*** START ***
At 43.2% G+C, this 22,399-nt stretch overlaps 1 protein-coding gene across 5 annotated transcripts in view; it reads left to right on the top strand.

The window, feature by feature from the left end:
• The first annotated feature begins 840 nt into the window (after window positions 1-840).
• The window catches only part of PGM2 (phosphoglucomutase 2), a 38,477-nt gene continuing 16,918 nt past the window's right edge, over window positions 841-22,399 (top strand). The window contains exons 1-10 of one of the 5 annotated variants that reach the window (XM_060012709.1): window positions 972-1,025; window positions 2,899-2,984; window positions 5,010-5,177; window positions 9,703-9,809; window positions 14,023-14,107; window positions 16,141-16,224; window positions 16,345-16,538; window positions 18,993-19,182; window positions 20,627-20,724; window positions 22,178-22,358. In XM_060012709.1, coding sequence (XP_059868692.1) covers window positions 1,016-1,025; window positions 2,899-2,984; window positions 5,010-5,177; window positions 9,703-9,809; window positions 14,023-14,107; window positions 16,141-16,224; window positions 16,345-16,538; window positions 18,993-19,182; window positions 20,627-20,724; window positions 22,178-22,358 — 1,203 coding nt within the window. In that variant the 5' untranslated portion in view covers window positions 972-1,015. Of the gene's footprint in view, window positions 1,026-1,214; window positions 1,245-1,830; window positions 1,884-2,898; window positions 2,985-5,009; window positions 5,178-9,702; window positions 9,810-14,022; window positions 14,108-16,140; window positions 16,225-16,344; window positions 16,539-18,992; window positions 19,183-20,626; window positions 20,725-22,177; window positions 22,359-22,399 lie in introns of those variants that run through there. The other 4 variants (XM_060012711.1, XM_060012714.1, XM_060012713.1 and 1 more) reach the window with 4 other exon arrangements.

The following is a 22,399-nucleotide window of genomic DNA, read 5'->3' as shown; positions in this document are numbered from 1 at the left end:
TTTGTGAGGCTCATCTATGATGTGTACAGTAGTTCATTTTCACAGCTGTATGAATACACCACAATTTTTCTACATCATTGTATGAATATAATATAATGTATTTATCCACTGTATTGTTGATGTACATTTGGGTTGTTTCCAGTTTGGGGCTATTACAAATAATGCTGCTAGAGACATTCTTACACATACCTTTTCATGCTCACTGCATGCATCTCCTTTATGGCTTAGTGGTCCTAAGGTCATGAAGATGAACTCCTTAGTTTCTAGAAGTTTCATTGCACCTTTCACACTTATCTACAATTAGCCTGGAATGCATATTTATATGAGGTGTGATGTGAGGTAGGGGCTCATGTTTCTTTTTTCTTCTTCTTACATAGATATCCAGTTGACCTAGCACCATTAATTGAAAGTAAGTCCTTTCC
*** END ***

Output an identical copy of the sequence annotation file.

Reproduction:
At 43.2% G+C, this 22,399-nt stretch overlaps 1 protein-coding gene across 5 annotated transcripts in view; it reads left to right on the top strand.

The window, feature by feature from the left end:
• The first annotated feature begins 840 nt into the window (after window positions 1-840).
• The window catches only part of PGM2 (phosphoglucomutase 2), a 38,477-nt gene continuing 16,918 nt past the window's right edge, over window positions 841-22,399 (top strand). The window contains exons 1-10 of one of the 5 annotated variants that reach the window (XM_060012709.1): window positions 972-1,025; window positions 2,899-2,984; window positions 5,010-5,177; window positions 9,703-9,809; window positions 14,023-14,107; window positions 16,141-16,224; window positions 16,345-16,538; window positions 18,993-19,182; window positions 20,627-20,724; window positions 22,178-22,358. In XM_060012709.1, coding sequence (XP_059868692.1) covers window positions 1,016-1,025; window positions 2,899-2,984; window positions 5,010-5,177; window positions 9,703-9,809; window positions 14,023-14,107; window positions 16,141-16,224; window positions 16,345-16,538; window positions 18,993-19,182; window positions 20,627-20,724; window positions 22,178-22,358 — 1,203 coding nt within the window. In that variant the 5' untranslated portion in view covers window positions 972-1,015. Of the gene's footprint in view, window positions 1,026-1,214; window positions 1,245-1,830; window positions 1,884-2,898; window positions 2,985-5,009; window positions 5,178-9,702; window positions 9,810-14,022; window positions 14,108-16,140; window positions 16,225-16,344; window positions 16,539-18,992; window positions 19,183-20,626; window positions 20,725-22,177; window positions 22,359-22,399 lie in introns of those variants that run through there. The other 4 variants (XM_060012711.1, XM_060012714.1, XM_060012713.1 and 1 more) reach the window with 4 other exon arrangements.

The following is a 22,399-nucleotide window of genomic DNA, read 5'->3' as shown; positions in this document are numbered from 1 at the left end:
TTTGTGAGGCTCATCTATGATGTGTACAGTAGTTCATTTTCACAGCTGTATGAATACACCACAATTTTTCTACATCATTGTATGAATATAATATAATGTATTTATCCACTGTATTGTTGATGTACATTTGGGTTGTTTCCAGTTTGGGGCTATTACAAATAATGCTGCTAGAGACATTCTTACACATACCTTTTCATGCTCACTGCATGCATCTCCTTTATGGCTTAGTGGTCCTAAGGTCATGAAGATGAACTCCTTAGTTTCTAGAAGTTTCATTGCACCTTTCACACTTATCTACAATTAGCCTGGAATGCATATTTATATGAGGTGTGATGTGAGGTAGGGGCTCATGTTTCTTTTTTCTTCTTCTTACATAGATATCCAGTTGACCTAGCACCATTAATTGAAAGTAAGTCCTTTCC